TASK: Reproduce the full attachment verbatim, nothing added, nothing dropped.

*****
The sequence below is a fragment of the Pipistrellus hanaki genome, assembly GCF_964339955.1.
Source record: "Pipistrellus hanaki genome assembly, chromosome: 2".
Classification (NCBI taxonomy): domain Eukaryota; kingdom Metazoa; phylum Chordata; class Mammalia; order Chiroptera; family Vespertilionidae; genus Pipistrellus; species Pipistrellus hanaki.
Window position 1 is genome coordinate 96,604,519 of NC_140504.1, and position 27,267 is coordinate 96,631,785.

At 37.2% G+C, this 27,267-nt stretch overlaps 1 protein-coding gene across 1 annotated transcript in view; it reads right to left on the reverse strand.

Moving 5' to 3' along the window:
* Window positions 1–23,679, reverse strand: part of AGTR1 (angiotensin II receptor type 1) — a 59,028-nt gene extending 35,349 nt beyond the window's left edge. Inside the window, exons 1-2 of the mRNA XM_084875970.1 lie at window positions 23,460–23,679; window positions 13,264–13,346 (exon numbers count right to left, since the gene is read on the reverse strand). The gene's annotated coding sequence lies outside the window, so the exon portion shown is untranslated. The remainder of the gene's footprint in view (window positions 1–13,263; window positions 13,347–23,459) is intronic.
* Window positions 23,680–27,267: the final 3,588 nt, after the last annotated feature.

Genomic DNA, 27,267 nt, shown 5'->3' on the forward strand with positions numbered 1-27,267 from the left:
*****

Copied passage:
The sequence below is a fragment of the Pipistrellus hanaki genome, assembly GCF_964339955.1.
Source record: "Pipistrellus hanaki genome assembly, chromosome: 2".
Classification (NCBI taxonomy): domain Eukaryota; kingdom Metazoa; phylum Chordata; class Mammalia; order Chiroptera; family Vespertilionidae; genus Pipistrellus; species Pipistrellus hanaki.
Window position 1 is genome coordinate 96,604,519 of NC_140504.1, and position 27,267 is coordinate 96,631,785.

At 37.2% G+C, this 27,267-nt stretch overlaps 1 protein-coding gene across 1 annotated transcript in view; it reads right to left on the reverse strand.

Moving 5' to 3' along the window:
* Window positions 1–23,679, reverse strand: part of AGTR1 (angiotensin II receptor type 1) — a 59,028-nt gene extending 35,349 nt beyond the window's left edge. Inside the window, exons 1-2 of the mRNA XM_084875970.1 lie at window positions 23,460–23,679; window positions 13,264–13,346 (exon numbers count right to left, since the gene is read on the reverse strand). The gene's annotated coding sequence lies outside the window, so the exon portion shown is untranslated. The remainder of the gene's footprint in view (window positions 1–13,263; window positions 13,347–23,459) is intronic.
* Window positions 23,680–27,267: the final 3,588 nt, after the last annotated feature.

Genomic DNA, 27,267 nt, shown 5'->3' on the forward strand with positions numbered 1-27,267 from the left: